Laser system developed to mimic sunlight and test solar efficiency

30 May 2014

Laser system developed to mimic sunlight and test solar efficiency
NIST engineer Tasshi Dennis with NIST's solar simulator. Credit: J Burrus/NIST

A team of researchers from the National Institute of Standards and Technology (NIST) in the United States has created a laser-based instrument that simulates sunlight in order to test solar cell properties and further improve their efficiency.

The new simulator, as described in a paper published in the IEEE Journal of Photovoltaics, is based on a white light laser that uses optical-fibre amplifier technology to increase the power, and a photonic crystal fibre to broaden the spectrum. It is capable of simulating sunlight across the spectrum of visible to infrared light. 

With the instrument, the NIST team were able to measure the efficiency of thin-film solar cells made of gallium-arsenide, crystalline silicon, amorphous silicon and copper-indium-gallium-selenide, and the results agreed with independent measurements.

The novel device is more flexible than conventional solar simulators such as xenon arc-lamps or light-emitting diodes, and it can be focused down to a small beam spot — with resolution approaching the theoretical limit — and shaped to match any desired spectral profile.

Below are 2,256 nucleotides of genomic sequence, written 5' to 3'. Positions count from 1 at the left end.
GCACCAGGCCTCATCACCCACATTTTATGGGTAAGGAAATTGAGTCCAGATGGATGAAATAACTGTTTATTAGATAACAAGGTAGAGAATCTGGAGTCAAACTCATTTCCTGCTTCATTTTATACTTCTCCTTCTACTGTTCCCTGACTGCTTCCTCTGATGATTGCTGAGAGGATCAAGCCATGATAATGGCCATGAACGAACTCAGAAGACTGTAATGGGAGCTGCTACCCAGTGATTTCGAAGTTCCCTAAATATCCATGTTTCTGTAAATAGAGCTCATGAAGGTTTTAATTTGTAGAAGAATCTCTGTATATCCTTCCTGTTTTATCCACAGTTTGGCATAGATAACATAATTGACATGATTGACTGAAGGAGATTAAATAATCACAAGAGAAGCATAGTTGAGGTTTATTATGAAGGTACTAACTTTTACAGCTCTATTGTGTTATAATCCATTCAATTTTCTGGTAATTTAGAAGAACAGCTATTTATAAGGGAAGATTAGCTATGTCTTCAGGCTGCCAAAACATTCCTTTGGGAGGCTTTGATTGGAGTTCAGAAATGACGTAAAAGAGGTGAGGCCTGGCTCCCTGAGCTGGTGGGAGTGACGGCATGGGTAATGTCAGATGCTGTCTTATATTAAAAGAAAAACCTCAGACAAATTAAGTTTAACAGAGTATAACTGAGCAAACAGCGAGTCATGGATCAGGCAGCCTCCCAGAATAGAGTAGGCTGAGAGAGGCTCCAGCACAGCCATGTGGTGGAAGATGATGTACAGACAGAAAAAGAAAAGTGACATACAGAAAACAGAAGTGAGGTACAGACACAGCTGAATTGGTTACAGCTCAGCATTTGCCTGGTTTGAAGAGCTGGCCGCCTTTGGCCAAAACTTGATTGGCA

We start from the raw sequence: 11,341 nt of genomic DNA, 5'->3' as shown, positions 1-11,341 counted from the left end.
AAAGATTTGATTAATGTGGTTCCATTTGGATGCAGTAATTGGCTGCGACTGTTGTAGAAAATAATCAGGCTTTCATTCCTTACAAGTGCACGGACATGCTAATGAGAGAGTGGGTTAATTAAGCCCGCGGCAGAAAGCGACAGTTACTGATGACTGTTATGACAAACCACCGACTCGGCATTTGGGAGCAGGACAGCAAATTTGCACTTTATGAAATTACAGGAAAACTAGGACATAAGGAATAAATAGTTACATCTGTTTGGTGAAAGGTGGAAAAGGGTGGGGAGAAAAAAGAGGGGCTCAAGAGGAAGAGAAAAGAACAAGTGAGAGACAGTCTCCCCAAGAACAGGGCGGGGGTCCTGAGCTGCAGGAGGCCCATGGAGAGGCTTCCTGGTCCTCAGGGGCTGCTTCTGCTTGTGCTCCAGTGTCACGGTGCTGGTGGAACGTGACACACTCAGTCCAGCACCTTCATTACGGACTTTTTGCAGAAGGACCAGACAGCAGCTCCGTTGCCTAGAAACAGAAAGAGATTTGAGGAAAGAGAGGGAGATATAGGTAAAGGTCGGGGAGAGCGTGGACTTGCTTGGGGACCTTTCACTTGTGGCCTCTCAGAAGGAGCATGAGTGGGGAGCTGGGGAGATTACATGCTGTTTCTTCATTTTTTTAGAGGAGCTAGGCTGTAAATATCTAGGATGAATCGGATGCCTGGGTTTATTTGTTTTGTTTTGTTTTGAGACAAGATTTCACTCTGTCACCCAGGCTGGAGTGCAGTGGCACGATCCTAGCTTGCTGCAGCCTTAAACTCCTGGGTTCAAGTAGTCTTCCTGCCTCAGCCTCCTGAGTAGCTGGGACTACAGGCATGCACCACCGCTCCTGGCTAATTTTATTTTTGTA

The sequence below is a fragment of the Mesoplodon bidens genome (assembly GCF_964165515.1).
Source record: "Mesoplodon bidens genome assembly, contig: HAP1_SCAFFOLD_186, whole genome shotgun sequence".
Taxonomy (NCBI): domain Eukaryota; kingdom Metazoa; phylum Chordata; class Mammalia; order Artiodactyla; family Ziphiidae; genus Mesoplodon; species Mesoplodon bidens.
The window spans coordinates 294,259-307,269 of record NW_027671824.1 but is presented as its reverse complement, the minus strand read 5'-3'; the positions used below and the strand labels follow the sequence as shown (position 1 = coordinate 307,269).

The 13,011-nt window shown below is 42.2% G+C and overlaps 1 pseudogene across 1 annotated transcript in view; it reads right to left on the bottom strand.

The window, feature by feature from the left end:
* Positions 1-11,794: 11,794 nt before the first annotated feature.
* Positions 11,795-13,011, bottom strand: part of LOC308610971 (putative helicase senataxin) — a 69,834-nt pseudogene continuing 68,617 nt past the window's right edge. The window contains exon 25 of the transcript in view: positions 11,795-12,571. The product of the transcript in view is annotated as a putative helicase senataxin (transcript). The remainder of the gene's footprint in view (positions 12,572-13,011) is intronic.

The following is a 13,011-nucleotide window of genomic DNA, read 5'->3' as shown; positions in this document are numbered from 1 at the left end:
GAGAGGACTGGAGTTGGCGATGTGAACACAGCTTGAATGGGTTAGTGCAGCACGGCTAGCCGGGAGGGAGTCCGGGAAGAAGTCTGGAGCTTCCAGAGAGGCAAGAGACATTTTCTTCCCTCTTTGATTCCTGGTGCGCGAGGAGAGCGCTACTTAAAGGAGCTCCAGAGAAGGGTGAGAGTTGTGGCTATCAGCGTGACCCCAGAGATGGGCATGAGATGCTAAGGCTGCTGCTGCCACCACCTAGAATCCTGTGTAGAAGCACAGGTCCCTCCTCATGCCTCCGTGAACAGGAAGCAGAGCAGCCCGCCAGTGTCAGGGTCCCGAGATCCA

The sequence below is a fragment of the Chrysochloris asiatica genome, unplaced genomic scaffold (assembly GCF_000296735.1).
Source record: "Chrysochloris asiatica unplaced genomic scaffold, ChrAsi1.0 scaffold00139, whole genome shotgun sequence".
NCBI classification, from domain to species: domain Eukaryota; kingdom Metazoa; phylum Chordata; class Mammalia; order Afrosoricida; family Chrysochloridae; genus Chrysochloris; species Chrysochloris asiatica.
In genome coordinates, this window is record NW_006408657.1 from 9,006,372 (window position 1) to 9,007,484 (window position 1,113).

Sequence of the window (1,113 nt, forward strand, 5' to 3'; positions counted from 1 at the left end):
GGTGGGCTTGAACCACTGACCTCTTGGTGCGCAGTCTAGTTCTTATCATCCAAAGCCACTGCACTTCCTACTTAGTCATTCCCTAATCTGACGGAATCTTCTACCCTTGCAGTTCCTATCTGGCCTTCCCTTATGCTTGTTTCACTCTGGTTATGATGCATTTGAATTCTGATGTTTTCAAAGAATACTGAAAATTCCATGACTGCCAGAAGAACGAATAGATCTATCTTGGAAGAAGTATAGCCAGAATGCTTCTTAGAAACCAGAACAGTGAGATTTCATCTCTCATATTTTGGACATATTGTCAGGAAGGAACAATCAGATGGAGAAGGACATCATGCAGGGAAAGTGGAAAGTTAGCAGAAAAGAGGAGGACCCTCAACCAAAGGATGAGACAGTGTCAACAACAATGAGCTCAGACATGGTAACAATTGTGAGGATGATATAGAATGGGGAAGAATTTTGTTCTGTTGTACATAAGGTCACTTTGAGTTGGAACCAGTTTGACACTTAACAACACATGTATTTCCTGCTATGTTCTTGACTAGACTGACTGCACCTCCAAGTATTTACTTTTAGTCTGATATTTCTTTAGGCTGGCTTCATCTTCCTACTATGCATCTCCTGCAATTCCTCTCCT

‘We can focus the light down to a spot less than two micrometres in diameter, despite the wide spectral content. You can't do this with sunlight,’ NIST researcher Tasshi Dennis explained. ‘We then used this focused spot to scan across solar cell materials while monitoring the current the light generated. This allowed us to create spatial maps (images) of the response of a solar cell at the micrometre level.’

The new instrument may help researchers understand solar cells’ optical and electrical characteristics, including defects and the impact of unusual designs. In particular, its capability to make rapid, accurate spectrum adjustments will help characterise the most efficient solar cells, which use multi-junction materials in which each junction is tuned to a different part of the spectrum.

At the moment, the instrument is designed to probe small research samples, individual concentrator solar cells and microstructures, not to determine the efficiencies of large solar cell panels and modules. NIST researchers have been working to make the new simulator programmable and portable for use outside NIST.


T Dennis, J B Schlager and K A Bertness. A novel solar simulator based on a super-continuum laser for solar cell device and materials characterization. IEEE Journal of Photovoltaics. Posted online May 26

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